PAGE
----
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Publication numberUS8068962 B2
Publication typeGrant
Application numberUS 12/098,429
Publication date29 Nov 2011
Filing date5 Apr 2008
Priority date5 Apr 2007
Also published asUS8073566, US20080253834, US20080253835, WO2008124657A1
Publication number098429, 12098429, US 8068962 B2, US 8068962B2, US-B2-8068962, US8068962 B2, US8068962B2
InventorsJohn Charles Colvard
Original AssigneePower Curbers, Inc.
Export CitationBiBTeX, EndNote, RefMan
External Links: USPTO, USPTO Assignment, Espacenet
3D control system for construction machines
US 8068962 B2
Abstract
A construction system utilizing 3D control includes a fixed base station of known location; a self-propelled construction machine located in the general vicinity of the fixed base station; and a rotating mobile unit assembly mounted on the self-propelled construction machine and having a location-determination device arranged to rotate around an axis. The location-determination device is adapted to operate in conjunction with the fixed base station to determine geodetic information about the self-propelled construction machine.
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Claims(17)
1. A 3D controlled paving apparatus, including:
a slip form paving machine;
a location-determination device supported by the slip form paving machine and arranged to rotate around an axis in a generally horizontal plane, the location-determination device adapted to operate in conjunction with a fixed base station to determine geodetic information about the slip form paving machine at least twice during each revolution of the device around the axis; and
a machine controller adapted to control one or more 3D operational functions of the slip form paving machine based on the geodetic information.
2. The 3D controlled paving apparatus of claim 1, wherein the location-determination device is a prism adapted to be tracked by the fixed base station using laser technology.
3. The 3D controlled paving apparatus of claim 1, wherein the location-determination device is a GPS device.
4. The 3D controlled paving apparatus of claim 1, wherein the machine controller is adapted to steer the slip-form paving machine based on the geodetic information.
5. The 3D controlled paving apparatus of claim 1, wherein the machine controller is adapted to adjust the cross slope of the slip-form paving machine based on the geodetic information.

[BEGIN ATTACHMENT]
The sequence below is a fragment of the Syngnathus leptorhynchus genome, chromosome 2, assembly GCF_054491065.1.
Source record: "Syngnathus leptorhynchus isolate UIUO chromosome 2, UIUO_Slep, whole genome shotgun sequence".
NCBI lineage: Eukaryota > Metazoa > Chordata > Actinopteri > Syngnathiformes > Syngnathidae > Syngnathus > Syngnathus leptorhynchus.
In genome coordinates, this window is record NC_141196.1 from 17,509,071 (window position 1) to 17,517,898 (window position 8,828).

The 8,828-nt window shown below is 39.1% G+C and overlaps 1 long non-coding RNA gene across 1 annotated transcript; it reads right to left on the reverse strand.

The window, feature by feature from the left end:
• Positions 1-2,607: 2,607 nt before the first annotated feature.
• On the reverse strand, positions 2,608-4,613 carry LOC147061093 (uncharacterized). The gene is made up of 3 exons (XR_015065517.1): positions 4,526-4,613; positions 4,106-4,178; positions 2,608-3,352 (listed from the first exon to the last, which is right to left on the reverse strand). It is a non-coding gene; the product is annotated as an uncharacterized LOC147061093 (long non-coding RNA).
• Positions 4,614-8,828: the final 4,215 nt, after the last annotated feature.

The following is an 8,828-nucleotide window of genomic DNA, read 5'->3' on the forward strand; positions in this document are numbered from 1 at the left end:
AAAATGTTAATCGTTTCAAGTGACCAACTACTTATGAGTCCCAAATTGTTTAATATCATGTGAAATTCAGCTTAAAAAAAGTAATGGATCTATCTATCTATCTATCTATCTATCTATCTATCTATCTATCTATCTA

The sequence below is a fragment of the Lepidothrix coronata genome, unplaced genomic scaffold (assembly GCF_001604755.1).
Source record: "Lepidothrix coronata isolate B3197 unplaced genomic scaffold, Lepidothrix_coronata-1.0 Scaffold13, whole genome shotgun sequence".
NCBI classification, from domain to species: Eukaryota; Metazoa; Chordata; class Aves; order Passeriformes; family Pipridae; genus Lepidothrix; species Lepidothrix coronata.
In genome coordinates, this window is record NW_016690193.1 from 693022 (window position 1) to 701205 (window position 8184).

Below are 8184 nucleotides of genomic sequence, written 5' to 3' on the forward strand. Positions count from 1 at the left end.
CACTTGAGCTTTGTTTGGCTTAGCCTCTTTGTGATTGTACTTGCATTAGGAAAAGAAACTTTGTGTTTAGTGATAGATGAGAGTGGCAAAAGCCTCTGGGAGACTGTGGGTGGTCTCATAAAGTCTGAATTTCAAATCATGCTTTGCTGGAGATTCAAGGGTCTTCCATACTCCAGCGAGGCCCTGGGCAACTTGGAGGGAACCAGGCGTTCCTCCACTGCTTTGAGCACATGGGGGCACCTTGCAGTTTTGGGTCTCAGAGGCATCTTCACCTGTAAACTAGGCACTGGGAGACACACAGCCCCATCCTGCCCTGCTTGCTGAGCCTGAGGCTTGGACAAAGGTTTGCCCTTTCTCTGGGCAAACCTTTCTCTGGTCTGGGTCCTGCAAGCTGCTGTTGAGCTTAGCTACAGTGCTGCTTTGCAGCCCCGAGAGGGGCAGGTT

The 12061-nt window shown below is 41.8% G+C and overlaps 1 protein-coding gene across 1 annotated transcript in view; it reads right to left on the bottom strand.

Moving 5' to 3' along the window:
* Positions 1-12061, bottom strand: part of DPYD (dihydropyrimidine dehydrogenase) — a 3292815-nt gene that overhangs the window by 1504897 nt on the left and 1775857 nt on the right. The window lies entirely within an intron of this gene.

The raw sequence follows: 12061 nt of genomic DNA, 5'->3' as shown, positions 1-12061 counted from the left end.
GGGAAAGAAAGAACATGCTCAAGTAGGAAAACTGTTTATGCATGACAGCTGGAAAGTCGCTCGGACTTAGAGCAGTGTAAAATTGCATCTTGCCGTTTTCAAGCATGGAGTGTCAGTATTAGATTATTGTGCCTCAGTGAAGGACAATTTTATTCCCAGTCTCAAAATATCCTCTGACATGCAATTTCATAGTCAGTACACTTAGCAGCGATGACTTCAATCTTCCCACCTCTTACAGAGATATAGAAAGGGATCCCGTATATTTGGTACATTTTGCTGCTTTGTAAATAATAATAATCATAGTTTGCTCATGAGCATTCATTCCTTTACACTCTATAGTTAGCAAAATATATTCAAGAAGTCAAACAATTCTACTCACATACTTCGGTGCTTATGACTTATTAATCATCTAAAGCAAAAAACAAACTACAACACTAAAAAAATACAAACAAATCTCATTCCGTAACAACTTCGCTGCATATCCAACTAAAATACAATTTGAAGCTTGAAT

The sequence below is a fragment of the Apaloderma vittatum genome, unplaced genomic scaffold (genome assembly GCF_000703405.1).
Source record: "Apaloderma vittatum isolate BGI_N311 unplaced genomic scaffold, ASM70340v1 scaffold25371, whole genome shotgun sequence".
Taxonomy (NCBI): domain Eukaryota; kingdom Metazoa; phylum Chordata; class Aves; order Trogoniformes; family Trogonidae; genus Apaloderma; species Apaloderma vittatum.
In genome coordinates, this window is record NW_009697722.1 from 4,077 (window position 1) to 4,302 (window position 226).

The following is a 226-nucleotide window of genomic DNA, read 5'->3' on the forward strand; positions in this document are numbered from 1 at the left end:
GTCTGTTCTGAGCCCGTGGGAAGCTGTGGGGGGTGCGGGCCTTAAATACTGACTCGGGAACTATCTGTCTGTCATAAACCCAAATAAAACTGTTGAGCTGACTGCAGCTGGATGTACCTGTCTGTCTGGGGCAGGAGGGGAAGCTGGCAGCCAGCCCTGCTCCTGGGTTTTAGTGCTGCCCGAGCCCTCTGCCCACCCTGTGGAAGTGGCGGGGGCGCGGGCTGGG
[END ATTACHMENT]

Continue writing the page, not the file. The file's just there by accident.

6. The 3D controlled paving apparatus of claim 1, wherein the machine controller is adapted to adjust the long slope of the slip-form paving machine based on the geodetic information.
7. The 3D controlled paving apparatus of claim 1, wherein the machine controller is adapted to determine a velocity of the slip-form paving machine based on the geodetic information.
8. The 3D controlled paving apparatus of claim 1, wherein the machine controller is adapted to determine a traveled distance of the slip-form paving machine based on the geodetic information.
9. The 3D controlled paving apparatus of claim 1, wherein the instantaneous angular orientation of the location-determination device about the axis is determined each time the geodetic information is determined.
10. The 3D controlled paving apparatus of claim 1, wherein the location-determination device is adapted to operate in conjunction with a fixed base station to determine geodetic information about the slip form paving machine at least three times during each revolution of the device around the axis.
11. The 3D controlled paving apparatus of claim 10, wherein the location-determination device is adapted to operate in conjunction with a fixed base station to determine geodetic information about the slip form paving machine exactly three times during each revolution of the device around the axis.
12. The 3D controlled paving apparatus of claim 10, wherein the geodetic information includes identification of a particular point in three-dimensional space, and wherein the machine controller is adapted to triangulate the at least three points identified during each revolution of the device around the axis in order to determine a plane in three-dimensional space in which the location-determination device is rotating.
13. A 3D controlled paving apparatus, including:
a slip form paving machine;